• Branding vs. Advertising – Social media seems more appropriate for building brand equity than for advertising. There’s a nuanced distinction between branding and advertising that is easy to lose in the execution.


me, the scariest thing is the tension between wanting to move fast on this
stuff, and not wanting to make a major commitment too soon. I think the idea of
"first move advantage" is mostly bullshit in this space. Maybe it’s
because I’m getting older, or because my brands have more to lose, but I’m
really getting comfortable with the idea of being the smart follower.


media is creating whole new communication patterns, consumers are learning new
habits and they’re inventing new ways of taking in information. And the
technology to make it all go is literally being invented right now. As an
entrepreneuer, I’d want to be right in the middle, creating the change. As a
marketer, I’m comfortable with the idea of watching things evolve for a while.  The last thing i’d want to do is go do something ham-fisted and get our brands burned as a result of haste or recklessness.



Can you share a few high level tips for companies that are in discovery mode
when it comes to tasks such as deciding on social platforms and applications,
internal management and success measurement?


an unreliable source here. We’re still
sorting out this stuff, but I’ll let you know when I’m confident enough that
we’ve been successful. Here are principles we’re working from:

  • Fail fast and small
  • Pull the trigger slowly
  • Manage experimentation like a
         portfolio. Assume that out of 10 experiments, you’ll get one smash, 2-3
         qualified wins, one or two that seem like noble failures, and the rest
         will probably wash out.


piece of advice that I would give is, work really closely with the companies.
Facebook, Myspace, Google, Yahoo, Cafemom, Videoegg, have all been very willing
to work with us to create successes.



What are some of the resources (sites, blogs, books, events, networks,
applications, etc) that you rely on for information on social media best


reading list is much more narrow than both it should be and it used to be. I
don’t think I’ve got anything unique to share here…



I asked this question of Charlene
in a previous interview about Groundswell, so you can’t use her answer
(RSS). If you were a social technology, which one would you be?

Short attention span, limited capabilities, impulsive, compulsive, flexible


BONUS!  What question should I really be asking you? (and the answer of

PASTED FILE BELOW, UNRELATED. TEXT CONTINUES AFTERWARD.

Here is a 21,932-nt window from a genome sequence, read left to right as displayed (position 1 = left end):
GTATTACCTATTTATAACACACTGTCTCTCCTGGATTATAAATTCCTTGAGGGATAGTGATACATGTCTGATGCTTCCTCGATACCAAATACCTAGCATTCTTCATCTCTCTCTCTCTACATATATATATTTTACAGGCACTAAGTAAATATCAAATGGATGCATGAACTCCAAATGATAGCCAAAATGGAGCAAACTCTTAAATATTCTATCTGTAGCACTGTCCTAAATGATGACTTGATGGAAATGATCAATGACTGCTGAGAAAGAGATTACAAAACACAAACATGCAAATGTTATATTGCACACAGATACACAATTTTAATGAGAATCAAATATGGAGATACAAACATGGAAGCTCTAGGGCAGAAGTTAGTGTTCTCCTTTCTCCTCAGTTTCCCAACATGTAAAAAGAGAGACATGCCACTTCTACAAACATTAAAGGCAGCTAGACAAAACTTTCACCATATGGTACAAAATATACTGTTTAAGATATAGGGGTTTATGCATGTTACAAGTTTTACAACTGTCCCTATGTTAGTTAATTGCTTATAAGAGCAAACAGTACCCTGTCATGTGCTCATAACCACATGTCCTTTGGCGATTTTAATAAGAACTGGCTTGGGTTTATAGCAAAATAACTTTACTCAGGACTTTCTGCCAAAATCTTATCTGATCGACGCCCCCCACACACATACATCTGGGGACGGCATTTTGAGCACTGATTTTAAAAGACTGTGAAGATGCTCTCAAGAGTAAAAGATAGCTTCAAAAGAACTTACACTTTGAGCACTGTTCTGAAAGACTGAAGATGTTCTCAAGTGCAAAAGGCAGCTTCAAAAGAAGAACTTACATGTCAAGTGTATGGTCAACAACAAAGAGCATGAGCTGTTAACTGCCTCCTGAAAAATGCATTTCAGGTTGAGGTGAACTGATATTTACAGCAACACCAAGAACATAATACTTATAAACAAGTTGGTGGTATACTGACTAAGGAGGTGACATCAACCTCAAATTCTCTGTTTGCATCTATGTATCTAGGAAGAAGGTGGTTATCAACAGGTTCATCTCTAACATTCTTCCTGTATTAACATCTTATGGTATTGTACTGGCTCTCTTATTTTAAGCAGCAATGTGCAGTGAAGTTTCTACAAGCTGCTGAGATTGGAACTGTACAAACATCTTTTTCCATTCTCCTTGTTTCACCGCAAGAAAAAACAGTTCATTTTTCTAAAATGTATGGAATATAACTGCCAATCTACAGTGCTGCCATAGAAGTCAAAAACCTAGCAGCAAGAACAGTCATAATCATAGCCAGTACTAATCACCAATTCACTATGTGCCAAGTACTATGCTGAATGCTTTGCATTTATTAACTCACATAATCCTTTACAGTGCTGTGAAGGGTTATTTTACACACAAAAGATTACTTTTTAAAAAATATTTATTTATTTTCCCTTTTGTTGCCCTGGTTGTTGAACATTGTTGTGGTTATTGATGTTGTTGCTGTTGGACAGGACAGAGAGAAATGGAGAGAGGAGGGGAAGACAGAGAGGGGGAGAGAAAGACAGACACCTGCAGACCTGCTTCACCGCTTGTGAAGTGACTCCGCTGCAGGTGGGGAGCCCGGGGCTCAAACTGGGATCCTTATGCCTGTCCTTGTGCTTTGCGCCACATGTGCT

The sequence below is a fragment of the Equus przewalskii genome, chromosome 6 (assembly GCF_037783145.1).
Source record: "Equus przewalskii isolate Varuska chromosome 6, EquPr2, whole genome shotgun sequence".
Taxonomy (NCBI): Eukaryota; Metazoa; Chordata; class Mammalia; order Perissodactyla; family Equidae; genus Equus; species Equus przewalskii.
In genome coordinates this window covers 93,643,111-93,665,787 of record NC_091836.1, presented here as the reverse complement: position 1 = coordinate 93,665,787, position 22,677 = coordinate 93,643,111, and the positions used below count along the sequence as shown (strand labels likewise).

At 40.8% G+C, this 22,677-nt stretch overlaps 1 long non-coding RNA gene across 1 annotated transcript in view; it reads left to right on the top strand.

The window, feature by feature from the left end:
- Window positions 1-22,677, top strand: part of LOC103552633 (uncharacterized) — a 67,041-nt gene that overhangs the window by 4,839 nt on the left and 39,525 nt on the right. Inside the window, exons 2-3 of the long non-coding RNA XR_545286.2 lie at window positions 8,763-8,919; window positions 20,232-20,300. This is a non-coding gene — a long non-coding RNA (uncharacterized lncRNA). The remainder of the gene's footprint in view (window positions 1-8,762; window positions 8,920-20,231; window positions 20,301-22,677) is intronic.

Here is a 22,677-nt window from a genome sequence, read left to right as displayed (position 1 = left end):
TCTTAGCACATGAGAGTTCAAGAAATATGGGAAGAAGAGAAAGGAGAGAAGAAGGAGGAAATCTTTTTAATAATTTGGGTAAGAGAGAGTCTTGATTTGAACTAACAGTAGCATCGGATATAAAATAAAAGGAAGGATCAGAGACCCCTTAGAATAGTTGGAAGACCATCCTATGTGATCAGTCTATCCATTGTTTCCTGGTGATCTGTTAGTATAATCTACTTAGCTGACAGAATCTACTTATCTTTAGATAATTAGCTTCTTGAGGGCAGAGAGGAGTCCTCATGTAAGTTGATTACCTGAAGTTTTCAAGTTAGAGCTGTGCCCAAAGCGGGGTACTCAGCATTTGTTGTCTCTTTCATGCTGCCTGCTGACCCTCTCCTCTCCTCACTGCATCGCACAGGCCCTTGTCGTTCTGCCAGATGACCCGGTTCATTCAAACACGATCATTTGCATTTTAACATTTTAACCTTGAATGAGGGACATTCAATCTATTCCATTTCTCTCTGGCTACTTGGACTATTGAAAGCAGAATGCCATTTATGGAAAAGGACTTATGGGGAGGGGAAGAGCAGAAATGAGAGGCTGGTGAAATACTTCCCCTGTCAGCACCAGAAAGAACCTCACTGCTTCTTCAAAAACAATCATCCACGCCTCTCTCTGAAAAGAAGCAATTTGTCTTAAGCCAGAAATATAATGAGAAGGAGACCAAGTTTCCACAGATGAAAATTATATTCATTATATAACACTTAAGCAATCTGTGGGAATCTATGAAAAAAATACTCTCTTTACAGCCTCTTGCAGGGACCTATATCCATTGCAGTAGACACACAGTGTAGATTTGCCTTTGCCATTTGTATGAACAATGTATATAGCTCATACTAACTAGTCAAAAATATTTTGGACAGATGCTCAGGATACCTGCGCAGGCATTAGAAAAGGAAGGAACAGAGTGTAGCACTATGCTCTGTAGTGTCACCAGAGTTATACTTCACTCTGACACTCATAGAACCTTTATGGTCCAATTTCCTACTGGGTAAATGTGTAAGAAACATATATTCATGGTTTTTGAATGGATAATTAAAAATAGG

are you making decisions about where to invest energy and time in social media?

are you placing your long term bets? (not telling)

Facebook the next AOL? (yes)

the web page dead? (Not yet, but it’s dying pretty quickly)

comes after the webpage? (the feed)

professional, quality content dead? (it’s not nearly as valuable as it used to


  1. Jim
    Interesting points especially regarding “experimentation.” It’s something I used to preach at ConAgra Foods. How did the panel go?


  2. Woah. Content! And very timely content. I am in the middle of pulling together a similar presentation for folks at our company. There is a pretty big generation gap here between senior-level managers and junior-level staffers and that has translated into a technology awareness and application understanding gap. I sit in brainstorms and hear team leaders throw out ideas of ways to engage consumers through social media and it is clear they have absolutely no idea how it really works. Selling product is one thing, but I’m in the business of selling ideas and behavior changes which is more difficult to quantify. If you are interested, I can send you links to some of the best thinking on social media out there. (One, Geoff Livingston – author of Now is Gone is a former colleague and good friend of mine.) frankly, the more I read the more overwhelmed I become. (i can’t even tell you what my feed reader looks like..)
    Was the presentation recorded or podcast? I didn’t see a link. And sorry I missed all of this. I guess I need to check in more often.


  3. Jim,
    I really liked your definition of social media – Dan Zane was certainly talking about a lot more then just folk music. . . jazz, SM. . .
    I have been thinking about, and recently wrote about how the question, “What is Social Media”, changes given the stakeholder. In my post, I cited your above choice of words to set the stage.
    . . . and here’s my post: